The common, painful prostate problem researchers and experts ignore

Here’s what you should look for—and the best treatments to consider

There are plenty of studies on how common chronic diseases like cancer, diabetes, heart disease, and lung conditions affect men. But researchers inexplicably continue to neglect one of men’s most frequent health concerns—especially as we get older… I’m talking about prostate disease.

In the past, prostate health tended to be a taboo topic that men didn’t like to discuss or deal with. Now that the taboo has been lifted and prostate disease is finally getting some (although not enough) attention, almost all of the concern has centered on prostate cancer screening, treatment, and the problem of fake, or overdiagnosed, “cancers.” 

That’s why today, I’d like to talk about one common, but rarely discussed, prostate health condition, and how you can safely navigate treating it.

Frequent—but neglected—prostate conditions

In the November 2018 issue of Insiders’ Cures, I discussed benign prostatic hyperplasia, or BPH (“Urgent warning for men: The shocking reason you need to pay attention to your prostate—even if you’re symptom free”). To revisit this story, simply go to

Today, I’m focusing on prostatitis, which has similarities—but also key differences—to BPH.

Like BPH, prostatitis involves enlargement of the prostate. But unlike BPH, this enlargement is caused by inflammation (rather than hormone fluctuations, as theorized with BPH). And while BPH often doesn’t have any symptoms, prostatitis can result in painful urination and/or ejaculation, and even generalized groin or abdominal pain.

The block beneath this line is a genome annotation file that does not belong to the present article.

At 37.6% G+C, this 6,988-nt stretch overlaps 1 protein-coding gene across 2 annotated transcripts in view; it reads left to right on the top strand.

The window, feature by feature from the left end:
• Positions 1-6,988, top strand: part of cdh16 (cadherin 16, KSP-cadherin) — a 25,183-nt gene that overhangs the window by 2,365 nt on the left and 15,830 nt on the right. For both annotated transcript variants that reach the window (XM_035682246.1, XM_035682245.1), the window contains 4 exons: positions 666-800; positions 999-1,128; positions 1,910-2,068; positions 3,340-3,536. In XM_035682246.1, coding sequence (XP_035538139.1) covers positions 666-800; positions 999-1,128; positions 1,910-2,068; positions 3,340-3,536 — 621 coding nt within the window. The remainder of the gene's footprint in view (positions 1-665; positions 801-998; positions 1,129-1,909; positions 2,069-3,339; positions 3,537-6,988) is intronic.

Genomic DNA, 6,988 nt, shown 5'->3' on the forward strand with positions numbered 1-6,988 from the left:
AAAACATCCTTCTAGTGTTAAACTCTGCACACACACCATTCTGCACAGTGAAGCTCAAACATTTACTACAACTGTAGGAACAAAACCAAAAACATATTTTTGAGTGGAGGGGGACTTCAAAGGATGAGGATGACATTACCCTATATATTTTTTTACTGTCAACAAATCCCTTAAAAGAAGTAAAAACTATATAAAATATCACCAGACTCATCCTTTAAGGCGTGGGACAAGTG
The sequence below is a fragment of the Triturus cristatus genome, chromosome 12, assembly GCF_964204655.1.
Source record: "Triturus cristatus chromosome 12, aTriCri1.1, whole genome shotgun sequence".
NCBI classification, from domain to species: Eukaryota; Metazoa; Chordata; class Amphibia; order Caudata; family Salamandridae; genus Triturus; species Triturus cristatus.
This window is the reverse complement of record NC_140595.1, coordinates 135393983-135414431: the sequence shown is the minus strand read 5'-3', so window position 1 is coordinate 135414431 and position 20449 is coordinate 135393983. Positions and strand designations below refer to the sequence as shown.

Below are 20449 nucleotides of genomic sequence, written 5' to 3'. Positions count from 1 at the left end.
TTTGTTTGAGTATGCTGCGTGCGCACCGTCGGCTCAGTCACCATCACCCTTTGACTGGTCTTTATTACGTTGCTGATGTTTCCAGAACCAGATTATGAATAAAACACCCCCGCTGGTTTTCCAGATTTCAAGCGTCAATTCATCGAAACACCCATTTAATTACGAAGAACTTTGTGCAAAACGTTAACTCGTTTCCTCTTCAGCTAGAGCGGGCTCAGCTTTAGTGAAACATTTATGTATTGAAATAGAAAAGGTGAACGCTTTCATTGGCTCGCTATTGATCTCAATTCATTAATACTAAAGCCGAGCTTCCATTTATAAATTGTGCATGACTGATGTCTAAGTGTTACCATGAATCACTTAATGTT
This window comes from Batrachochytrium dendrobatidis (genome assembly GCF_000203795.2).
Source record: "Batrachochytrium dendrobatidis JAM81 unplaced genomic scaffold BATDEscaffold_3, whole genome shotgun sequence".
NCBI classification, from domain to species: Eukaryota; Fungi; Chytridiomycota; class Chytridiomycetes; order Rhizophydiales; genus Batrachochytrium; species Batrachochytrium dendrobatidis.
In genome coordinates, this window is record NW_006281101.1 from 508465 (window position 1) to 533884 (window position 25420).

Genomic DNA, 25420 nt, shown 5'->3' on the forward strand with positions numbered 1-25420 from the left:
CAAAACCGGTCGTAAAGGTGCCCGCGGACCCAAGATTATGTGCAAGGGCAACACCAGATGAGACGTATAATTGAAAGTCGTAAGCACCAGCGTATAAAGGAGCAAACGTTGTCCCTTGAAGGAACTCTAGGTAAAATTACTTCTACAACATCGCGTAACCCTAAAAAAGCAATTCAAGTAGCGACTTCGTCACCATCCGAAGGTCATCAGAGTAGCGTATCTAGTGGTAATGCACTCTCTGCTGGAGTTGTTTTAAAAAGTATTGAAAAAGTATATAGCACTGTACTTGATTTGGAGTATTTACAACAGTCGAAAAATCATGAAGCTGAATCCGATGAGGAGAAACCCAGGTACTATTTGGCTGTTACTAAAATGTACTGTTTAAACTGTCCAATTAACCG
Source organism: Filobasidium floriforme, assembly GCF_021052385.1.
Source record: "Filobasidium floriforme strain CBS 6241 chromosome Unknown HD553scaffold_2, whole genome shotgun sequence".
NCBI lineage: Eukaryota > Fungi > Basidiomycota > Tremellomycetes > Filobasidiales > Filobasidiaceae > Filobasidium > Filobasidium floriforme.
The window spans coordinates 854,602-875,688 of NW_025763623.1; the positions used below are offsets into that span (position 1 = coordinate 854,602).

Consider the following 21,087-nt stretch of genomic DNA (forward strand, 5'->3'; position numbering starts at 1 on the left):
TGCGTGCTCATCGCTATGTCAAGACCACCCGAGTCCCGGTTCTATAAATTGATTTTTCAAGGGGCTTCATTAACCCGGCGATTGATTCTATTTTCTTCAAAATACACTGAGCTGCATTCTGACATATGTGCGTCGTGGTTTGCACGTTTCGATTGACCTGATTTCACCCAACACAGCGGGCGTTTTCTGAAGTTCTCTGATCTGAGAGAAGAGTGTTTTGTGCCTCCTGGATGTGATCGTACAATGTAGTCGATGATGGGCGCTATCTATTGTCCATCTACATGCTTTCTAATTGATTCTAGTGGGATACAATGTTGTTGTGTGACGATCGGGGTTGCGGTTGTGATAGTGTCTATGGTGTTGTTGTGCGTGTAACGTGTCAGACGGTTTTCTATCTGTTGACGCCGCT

But not every man with prostatitis has these symptoms, making it difficult even for doctors to tell the difference between BPH and prostatitis.

Based on simple statistics, your prostate condition is more likely to be BPH if you’re over age 50, and prostatitis if you’re under 50. I’ll tell you why in just a moment.

The types of prostatitis

There are two kinds of prostatitis: bacterial and chronic.

Bacterial prostatitis is frequently caused by E. coli bacteria in the urinary tract. This bacteria normally lives in the GI tract, and just as it can migrate to the bladder in women (causing cystitis), it can also contaminate the urinary tract in men and trigger prostatitis.

Often, this urinary tract contamination is due to sexual activity, which is why bacterial prostatitis tends to be more common in younger, more sexually active men.

If you have bacterial prostatitis, along with the symptoms listed above, you may also have symptoms of infection like fever, chills, joint and muscle pain, and fatigue.

Then there’s chronic prostatitis, which is less straightforward. We don’t really know what causes this condition (again, it’s been a neglected area of men’s health), but we know it’s not bacteria.

Both types of prostatitis are relatively easy to diagnose during a digital rectal exam, during which your doctor will insert his or her index figure in your rectum to examine the size, texture, and firmness of your prostate. Your doctor may also order urine and blood tests to check for infection.

Because prostatitis symptoms can be overlooked or confused with other diseases, it’s key that you get a digital rectal exam as part of your annual physical exam once you turn 50. If for some reason you have a doctor who doesn’t routinely do this exam, find another doctor right away.

The conventional—but dangerous—treatment for prostatitis

If your doctor suspects you have bacterial prostatitis, he or she will commonly prescribe one of the following treatment methods, each of which has its own set of precautions:

• Antibiotics: I always recommend you use sparingly, if at all, due to their effect on diminishing the “good” probiotic bacteria in your GI microbiome.

• Nonsteroidal anti-inflammatory drugs (NSAIDs) (like Aleve®): I’ve written many times about the dangers of NSAIDs. For one, they increase your risk for heart attack or stroke, as well as liver and kidney damage. Not to mention, these drugs are associated with dangerous side effects in the GI tract, including ulcers, bleeding, and colon perforations.